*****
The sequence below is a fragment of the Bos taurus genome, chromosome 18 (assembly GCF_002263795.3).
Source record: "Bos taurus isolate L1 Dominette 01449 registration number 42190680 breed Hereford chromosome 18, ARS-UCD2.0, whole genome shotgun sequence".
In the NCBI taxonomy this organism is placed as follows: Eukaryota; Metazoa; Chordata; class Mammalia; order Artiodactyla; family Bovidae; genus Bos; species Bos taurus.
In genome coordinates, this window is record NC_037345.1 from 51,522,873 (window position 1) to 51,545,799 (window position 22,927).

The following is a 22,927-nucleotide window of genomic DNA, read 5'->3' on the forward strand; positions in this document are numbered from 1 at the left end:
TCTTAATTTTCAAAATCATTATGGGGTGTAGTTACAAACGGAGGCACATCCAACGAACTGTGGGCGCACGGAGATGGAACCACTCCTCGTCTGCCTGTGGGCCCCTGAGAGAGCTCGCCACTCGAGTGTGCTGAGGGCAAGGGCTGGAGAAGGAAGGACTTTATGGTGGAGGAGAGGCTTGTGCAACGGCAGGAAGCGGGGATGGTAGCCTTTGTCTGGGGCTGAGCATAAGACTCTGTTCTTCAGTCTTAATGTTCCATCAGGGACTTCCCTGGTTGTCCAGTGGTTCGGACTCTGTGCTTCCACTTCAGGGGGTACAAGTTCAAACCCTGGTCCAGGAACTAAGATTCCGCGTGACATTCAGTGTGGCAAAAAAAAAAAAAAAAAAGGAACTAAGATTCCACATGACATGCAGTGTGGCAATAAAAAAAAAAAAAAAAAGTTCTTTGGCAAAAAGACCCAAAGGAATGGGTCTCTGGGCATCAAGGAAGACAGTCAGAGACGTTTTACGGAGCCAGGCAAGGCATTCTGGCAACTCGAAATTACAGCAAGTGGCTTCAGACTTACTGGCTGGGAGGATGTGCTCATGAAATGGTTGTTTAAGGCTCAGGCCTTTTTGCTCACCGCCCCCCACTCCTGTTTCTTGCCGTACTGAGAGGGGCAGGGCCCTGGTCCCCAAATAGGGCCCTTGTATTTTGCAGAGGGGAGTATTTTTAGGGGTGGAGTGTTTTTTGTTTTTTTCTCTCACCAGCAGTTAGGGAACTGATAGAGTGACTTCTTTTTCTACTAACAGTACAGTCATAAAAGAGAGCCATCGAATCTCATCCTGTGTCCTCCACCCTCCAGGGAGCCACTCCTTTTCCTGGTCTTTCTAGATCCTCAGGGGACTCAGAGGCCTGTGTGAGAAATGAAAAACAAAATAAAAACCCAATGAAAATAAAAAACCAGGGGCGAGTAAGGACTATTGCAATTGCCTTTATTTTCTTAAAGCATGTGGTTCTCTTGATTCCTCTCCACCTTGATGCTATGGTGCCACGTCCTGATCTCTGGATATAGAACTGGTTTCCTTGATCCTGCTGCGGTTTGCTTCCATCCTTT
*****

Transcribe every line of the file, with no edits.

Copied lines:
The sequence below is a fragment of the Bos taurus genome, chromosome 18 (assembly GCF_002263795.3).
Source record: "Bos taurus isolate L1 Dominette 01449 registration number 42190680 breed Hereford chromosome 18, ARS-UCD2.0, whole genome shotgun sequence".
In the NCBI taxonomy this organism is placed as follows: Eukaryota; Metazoa; Chordata; class Mammalia; order Artiodactyla; family Bovidae; genus Bos; species Bos taurus.
In genome coordinates, this window is record NC_037345.1 from 51,522,873 (window position 1) to 51,545,799 (window position 22,927).

The following is a 22,927-nucleotide window of genomic DNA, read 5'->3' on the forward strand; positions in this document are numbered from 1 at the left end:
TCTTAATTTTCAAAATCATTATGGGGTGTAGTTACAAACGGAGGCACATCCAACGAACTGTGGGCGCACGGAGATGGAACCACTCCTCGTCTGCCTGTGGGCCCCTGAGAGAGCTCGCCACTCGAGTGTGCTGAGGGCAAGGGCTGGAGAAGGAAGGACTTTATGGTGGAGGAGAGGCTTGTGCAACGGCAGGAAGCGGGGATGGTAGCCTTTGTCTGGGGCTGAGCATAAGACTCTGTTCTTCAGTCTTAATGTTCCATCAGGGACTTCCCTGGTTGTCCAGTGGTTCGGACTCTGTGCTTCCACTTCAGGGGGTACAAGTTCAAACCCTGGTCCAGGAACTAAGATTCCGCGTGACATTCAGTGTGGCAAAAAAAAAAAAAAAAAAGGAACTAAGATTCCACATGACATGCAGTGTGGCAATAAAAAAAAAAAAAAAAAGTTCTTTGGCAAAAAGACCCAAAGGAATGGGTCTCTGGGCATCAAGGAAGACAGTCAGAGACGTTTTACGGAGCCAGGCAAGGCATTCTGGCAACTCGAAATTACAGCAAGTGGCTTCAGACTTACTGGCTGGGAGGATGTGCTCATGAAATGGTTGTTTAAGGCTCAGGCCTTTTTGCTCACCGCCCCCCACTCCTGTTTCTTGCCGTACTGAGAGGGGCAGGGCCCTGGTCCCCAAATAGGGCCCTTGTATTTTGCAGAGGGGAGTATTTTTAGGGGTGGAGTGTTTTTTGTTTTTTTCTCTCACCAGCAGTTAGGGAACTGATAGAGTGACTTCTTTTTCTACTAACAGTACAGTCATAAAAGAGAGCCATCGAATCTCATCCTGTGTCCTCCACCCTCCAGGGAGCCACTCCTTTTCCTGGTCTTTCTAGATCCTCAGGGGACTCAGAGGCCTGTGTGAGAAATGAAAAACAAAATAAAAACCCAATGAAAATAAAAAACCAGGGGCGAGTAAGGACTATTGCAATTGCCTTTATTTTCTTAAAGCATGTGGTTCTCTTGATTCCTCTCCACCTTGATGCTATGGTGCCACGTCCTGATCTCTGGATATAGAACTGGTTTCCTTGATCCTGCTGCGGTTTGCTTCCATCCTTT